Today’s picture comes from the Ahai Mneh site on the shores of Lake Wabamun, west of Edmonton, AB. This archaeological site has a long history of human occupation, from earliest hints of people in Alberta using Clovis technology, right up to the Late Precontact and Historic Periods. Featured here is a Scottsbluff point, made of classic Alberta quartzite. This projectile point type is part of the Cody Complex, which was present across North America between 9 000 and 7 000 years ago. Point such as this one are famously associated with large communal kills, where the hunters dispatched dozens of giant Ice Age bison in natural and built traps.
From 1979 to 1990 Dr. Raymond Le Blanc conducted archaeological surveys and excavations in the Lesser Slave Lake region, first as a member of the Archaeological Survey of Alberta, and later with an archaeological field school with the University of Alberta. These projects are one of the largest archaeological bodies of work in Alberta’s boreal forest outside of the oilsands region. The Mercury paper published from them,
“Archaeological Research in the Lesser Slave Lake Region”, is one of very few monographs on northern Alberta prehistory.
Since 1990, nearly all archaeological research in the region has been conducted under Cultural Resource Management projects, primarily for the forestry sector. These projects have focused our interest away from the lakeshore into the uplands and hinterlands of the region. We have identified hundreds of new archaeological sites in these hinterlands, giving us new perspectives on land-use patterns and settlement systems, long-distance trade, and regional travel and trade networks.
I’m going to be sharing my thoughts on these sites at the 2016 Canadian Archaeological Assocation conference in Whitehorse Yukon this May, in a special session in Honour of my graduate supervisor, Dr. LeBlanc. I hope to see some of you there. If you can’t make it, watch this site for the full paper.
I attended the Environmental Services Association of Alberta regulatory forum in Edmonton on January 11th, 2016 with Mike Toffan, our Reclamation Coordinator. None of the regulatory updates dealt directly with Historical Resources Act concerns, but our work often occurs in the broader environmental regulation context, so it’s good to have a general understanding of things like the Environmental Protection and Enhancement Act and the Environmental Site Assessment Standards. The presentations by Gordon Dinwoodie and Brian Lambert of Alberta Environment and Parks were of particular interest to me. Throughout Brian Lambert’s overview of the updated standards on Environmental Site Assessment (ESA), I was struck by the parallels between Environmental Site Assessment and Historical Resources Impact Assessment (HRIA).
Today’s picture comes from the Ahai Mneh site on the shores of Lake Wabamun, west of Edmonton, AB. This archaeological site has a long history of human occupation, from earliest hints of people in Alberta using Clovis technology, right up to the Late Precontact and Historic Periods. Featured here is a Late Precontact side-notched arrowhead, made of a fine-grained black siltstone, that likely dates between 1000 to 300 years ago.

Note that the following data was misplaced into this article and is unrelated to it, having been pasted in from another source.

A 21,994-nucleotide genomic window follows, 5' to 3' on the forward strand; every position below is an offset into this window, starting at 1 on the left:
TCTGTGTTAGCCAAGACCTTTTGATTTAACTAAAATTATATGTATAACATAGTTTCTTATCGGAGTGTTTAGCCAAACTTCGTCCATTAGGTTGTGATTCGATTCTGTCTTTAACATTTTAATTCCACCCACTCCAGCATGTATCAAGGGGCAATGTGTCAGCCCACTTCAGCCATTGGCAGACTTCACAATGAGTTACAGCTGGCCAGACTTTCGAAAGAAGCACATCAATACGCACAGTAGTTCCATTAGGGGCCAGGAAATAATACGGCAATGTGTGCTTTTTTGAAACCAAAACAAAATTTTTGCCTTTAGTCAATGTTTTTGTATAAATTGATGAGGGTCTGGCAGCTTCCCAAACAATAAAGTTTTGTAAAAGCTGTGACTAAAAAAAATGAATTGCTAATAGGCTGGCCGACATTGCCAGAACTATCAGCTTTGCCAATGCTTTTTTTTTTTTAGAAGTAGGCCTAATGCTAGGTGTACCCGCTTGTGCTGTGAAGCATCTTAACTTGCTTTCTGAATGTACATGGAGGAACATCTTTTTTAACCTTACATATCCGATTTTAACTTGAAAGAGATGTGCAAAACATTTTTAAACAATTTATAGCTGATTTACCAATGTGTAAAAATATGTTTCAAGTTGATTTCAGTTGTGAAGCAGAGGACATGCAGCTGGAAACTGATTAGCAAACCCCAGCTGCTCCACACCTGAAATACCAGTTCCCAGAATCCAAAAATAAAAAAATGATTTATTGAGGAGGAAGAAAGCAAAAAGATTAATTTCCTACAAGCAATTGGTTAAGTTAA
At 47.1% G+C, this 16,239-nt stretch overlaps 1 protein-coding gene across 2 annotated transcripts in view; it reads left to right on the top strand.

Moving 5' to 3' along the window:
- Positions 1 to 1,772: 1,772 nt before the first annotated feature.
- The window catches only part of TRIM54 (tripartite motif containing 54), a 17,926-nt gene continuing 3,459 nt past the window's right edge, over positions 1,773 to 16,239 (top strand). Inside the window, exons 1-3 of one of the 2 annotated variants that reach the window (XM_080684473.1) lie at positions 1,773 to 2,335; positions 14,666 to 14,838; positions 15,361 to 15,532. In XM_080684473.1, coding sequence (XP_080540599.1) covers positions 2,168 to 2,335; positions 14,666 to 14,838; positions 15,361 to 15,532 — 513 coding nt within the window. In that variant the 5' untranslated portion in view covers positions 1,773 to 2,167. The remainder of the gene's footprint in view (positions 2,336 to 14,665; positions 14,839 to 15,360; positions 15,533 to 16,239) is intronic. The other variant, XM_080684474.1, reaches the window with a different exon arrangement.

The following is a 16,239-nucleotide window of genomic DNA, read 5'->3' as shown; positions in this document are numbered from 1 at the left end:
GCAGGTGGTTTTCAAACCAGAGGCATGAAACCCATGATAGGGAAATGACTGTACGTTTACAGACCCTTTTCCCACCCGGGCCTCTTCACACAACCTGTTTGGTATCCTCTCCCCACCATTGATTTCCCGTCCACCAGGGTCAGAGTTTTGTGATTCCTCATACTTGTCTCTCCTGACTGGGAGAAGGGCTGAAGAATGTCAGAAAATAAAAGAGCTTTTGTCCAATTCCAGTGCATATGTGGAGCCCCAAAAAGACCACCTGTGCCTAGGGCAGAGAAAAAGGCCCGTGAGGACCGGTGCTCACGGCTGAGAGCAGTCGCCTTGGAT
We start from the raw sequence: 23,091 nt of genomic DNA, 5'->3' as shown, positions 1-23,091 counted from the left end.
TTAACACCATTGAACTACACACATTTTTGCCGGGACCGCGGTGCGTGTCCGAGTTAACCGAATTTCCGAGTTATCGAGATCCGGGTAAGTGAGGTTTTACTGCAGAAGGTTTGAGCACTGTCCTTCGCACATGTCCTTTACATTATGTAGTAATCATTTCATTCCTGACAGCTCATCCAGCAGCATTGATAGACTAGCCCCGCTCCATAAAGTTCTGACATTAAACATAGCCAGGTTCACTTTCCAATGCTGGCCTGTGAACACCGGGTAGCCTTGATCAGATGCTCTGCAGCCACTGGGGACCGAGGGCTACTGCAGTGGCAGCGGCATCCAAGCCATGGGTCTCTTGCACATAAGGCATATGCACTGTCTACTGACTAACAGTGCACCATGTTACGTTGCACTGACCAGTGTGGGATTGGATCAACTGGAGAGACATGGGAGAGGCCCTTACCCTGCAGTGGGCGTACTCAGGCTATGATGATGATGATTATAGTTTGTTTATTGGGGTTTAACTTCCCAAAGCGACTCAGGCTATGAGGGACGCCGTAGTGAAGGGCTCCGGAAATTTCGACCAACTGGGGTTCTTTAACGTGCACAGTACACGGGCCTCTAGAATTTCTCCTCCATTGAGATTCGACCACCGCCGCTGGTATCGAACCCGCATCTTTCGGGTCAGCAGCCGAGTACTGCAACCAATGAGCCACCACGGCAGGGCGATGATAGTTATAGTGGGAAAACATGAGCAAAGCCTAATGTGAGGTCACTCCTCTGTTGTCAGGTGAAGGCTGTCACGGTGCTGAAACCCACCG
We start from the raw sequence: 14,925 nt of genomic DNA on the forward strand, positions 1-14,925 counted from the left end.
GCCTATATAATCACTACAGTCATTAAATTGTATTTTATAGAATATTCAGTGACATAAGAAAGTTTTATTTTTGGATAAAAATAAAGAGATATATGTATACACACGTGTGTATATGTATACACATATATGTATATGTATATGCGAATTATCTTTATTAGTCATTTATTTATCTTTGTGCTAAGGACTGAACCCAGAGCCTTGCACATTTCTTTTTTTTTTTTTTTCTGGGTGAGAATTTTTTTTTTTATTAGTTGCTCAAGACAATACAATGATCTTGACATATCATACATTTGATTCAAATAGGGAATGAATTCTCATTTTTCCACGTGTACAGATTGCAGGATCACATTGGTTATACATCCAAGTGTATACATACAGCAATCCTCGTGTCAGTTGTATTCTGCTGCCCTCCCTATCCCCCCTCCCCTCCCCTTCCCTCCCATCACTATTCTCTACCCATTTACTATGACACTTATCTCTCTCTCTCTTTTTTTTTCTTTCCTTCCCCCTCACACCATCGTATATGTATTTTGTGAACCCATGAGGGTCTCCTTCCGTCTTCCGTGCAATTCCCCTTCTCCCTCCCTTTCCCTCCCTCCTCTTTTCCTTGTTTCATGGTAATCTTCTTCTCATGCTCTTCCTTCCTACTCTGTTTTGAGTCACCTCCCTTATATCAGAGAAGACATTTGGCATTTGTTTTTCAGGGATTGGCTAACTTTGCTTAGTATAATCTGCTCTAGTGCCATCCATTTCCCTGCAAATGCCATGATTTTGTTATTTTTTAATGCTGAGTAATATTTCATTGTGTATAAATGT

Today’s artifact is an endscraper, a tool used to remove the flesh and hair from an animal hide. The person who made this tool took a small pebble, split it in half, and then chipped fine flakes off the one end to create a steeply beveled edge. The stone blade would then be attached to a handle, and dragged across a stretched hide to scrape the unwanted flesh and hair away. This artifact was found at the Quarry of the Ancestors site near Fort McMurray, and is made of a high quality chert.
Featured picture this week is a bifacial knife, with fine retouch along the right margin to create a sharp edge. This knife is made from Knife River Flint, a stone material that can only be found in North Dakota, USA. Today’s artifact was found 70 years ago in Manitoba, Canada.
The Borden System is used to provide each archaeological site in Canada with a unique identifier, called a Borden Number. These identifiers consist of two parts – four letters (formatted AaBb) and a number separated by a dash. The letters represent the Borden block which is the geographical location of the site and the number indicates the sequence when it was identified.
The Borden System was invented by Charles E. Borden with the help of Wilson Duff in 1952 at the University of British Columbia. Charles E. Borden is sometimes referred to as the “grandfather of British Columbia archaeology” despite not having a background in archaeology. He was born in New York City in 1905 and then moved to Germany as an infant where he lived until at 22 he discovered that he was an American citizen. He returned to the United States and went to university in California to study German literature. Continue reading “What is a Borden Number?”